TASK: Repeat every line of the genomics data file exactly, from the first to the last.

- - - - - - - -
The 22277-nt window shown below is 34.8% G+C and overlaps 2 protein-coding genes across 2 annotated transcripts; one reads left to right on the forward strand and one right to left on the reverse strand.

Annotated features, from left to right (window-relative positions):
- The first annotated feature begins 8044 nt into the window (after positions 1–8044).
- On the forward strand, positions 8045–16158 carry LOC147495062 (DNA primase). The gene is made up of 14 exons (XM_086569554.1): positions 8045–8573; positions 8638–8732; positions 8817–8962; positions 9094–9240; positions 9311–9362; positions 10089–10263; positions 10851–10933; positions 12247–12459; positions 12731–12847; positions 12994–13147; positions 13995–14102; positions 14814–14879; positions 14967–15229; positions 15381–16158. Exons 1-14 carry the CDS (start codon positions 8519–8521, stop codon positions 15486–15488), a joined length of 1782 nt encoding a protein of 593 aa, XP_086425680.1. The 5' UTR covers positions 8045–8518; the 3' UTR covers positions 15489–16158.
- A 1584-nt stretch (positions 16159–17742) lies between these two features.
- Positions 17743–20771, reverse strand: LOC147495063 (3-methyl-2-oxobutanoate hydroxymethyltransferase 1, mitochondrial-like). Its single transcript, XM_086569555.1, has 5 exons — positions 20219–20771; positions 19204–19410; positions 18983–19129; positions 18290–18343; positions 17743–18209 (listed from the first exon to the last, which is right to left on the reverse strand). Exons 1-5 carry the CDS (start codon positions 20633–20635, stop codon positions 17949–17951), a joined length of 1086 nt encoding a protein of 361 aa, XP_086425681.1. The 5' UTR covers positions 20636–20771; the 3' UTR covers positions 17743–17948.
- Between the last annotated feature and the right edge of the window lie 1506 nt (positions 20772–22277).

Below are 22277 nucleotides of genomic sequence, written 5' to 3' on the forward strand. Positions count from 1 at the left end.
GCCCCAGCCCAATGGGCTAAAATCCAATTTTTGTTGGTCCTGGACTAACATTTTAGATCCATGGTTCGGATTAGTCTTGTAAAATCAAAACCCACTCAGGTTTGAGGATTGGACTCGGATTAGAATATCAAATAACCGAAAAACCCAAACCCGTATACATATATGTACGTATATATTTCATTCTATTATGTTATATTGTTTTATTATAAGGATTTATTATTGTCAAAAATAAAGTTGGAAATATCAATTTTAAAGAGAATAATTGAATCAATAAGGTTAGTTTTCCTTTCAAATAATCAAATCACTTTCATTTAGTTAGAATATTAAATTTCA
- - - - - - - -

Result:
The 22277-nt window shown below is 34.8% G+C and overlaps 2 protein-coding genes across 2 annotated transcripts; one reads left to right on the forward strand and one right to left on the reverse strand.

Annotated features, from left to right (window-relative positions):
- The first annotated feature begins 8044 nt into the window (after positions 1–8044).
- On the forward strand, positions 8045–16158 carry LOC147495062 (DNA primase). The gene is made up of 14 exons (XM_086569554.1): positions 8045–8573; positions 8638–8732; positions 8817–8962; positions 9094–9240; positions 9311–9362; positions 10089–10263; positions 10851–10933; positions 12247–12459; positions 12731–12847; positions 12994–13147; positions 13995–14102; positions 14814–14879; positions 14967–15229; positions 15381–16158. Exons 1-14 carry the CDS (start codon positions 8519–8521, stop codon positions 15486–15488), a joined length of 1782 nt encoding a protein of 593 aa, XP_086425680.1. The 5' UTR covers positions 8045–8518; the 3' UTR covers positions 15489–16158.
- A 1584-nt stretch (positions 16159–17742) lies between these two features.
- Positions 17743–20771, reverse strand: LOC147495063 (3-methyl-2-oxobutanoate hydroxymethyltransferase 1, mitochondrial-like). Its single transcript, XM_086569555.1, has 5 exons — positions 20219–20771; positions 19204–19410; positions 18983–19129; positions 18290–18343; positions 17743–18209 (listed from the first exon to the last, which is right to left on the reverse strand). Exons 1-5 carry the CDS (start codon positions 20633–20635, stop codon positions 17949–17951), a joined length of 1086 nt encoding a protein of 361 aa, XP_086425681.1. The 5' UTR covers positions 20636–20771; the 3' UTR covers positions 17743–17948.
- Between the last annotated feature and the right edge of the window lie 1506 nt (positions 20772–22277).

Below are 22277 nucleotides of genomic sequence, written 5' to 3' on the forward strand. Positions count from 1 at the left end.
GCCCCAGCCCAATGGGCTAAAATCCAATTTTTGTTGGTCCTGGACTAACATTTTAGATCCATGGTTCGGATTAGTCTTGTAAAATCAAAACCCACTCAGGTTTGAGGATTGGACTCGGATTAGAATATCAAATAACCGAAAAACCCAAACCCGTATACATATATGTACGTATATATTTCATTCTATTATGTTATATTGTTTTATTATAAGGATTTATTATTGTCAAAAATAAAGTTGGAAATATCAATTTTAAAGAGAATAATTGAATCAATAAGGTTAGTTTTCCTTTCAAATAATCAAATCACTTTCATTTAGTTAGAATATTAAATTTCA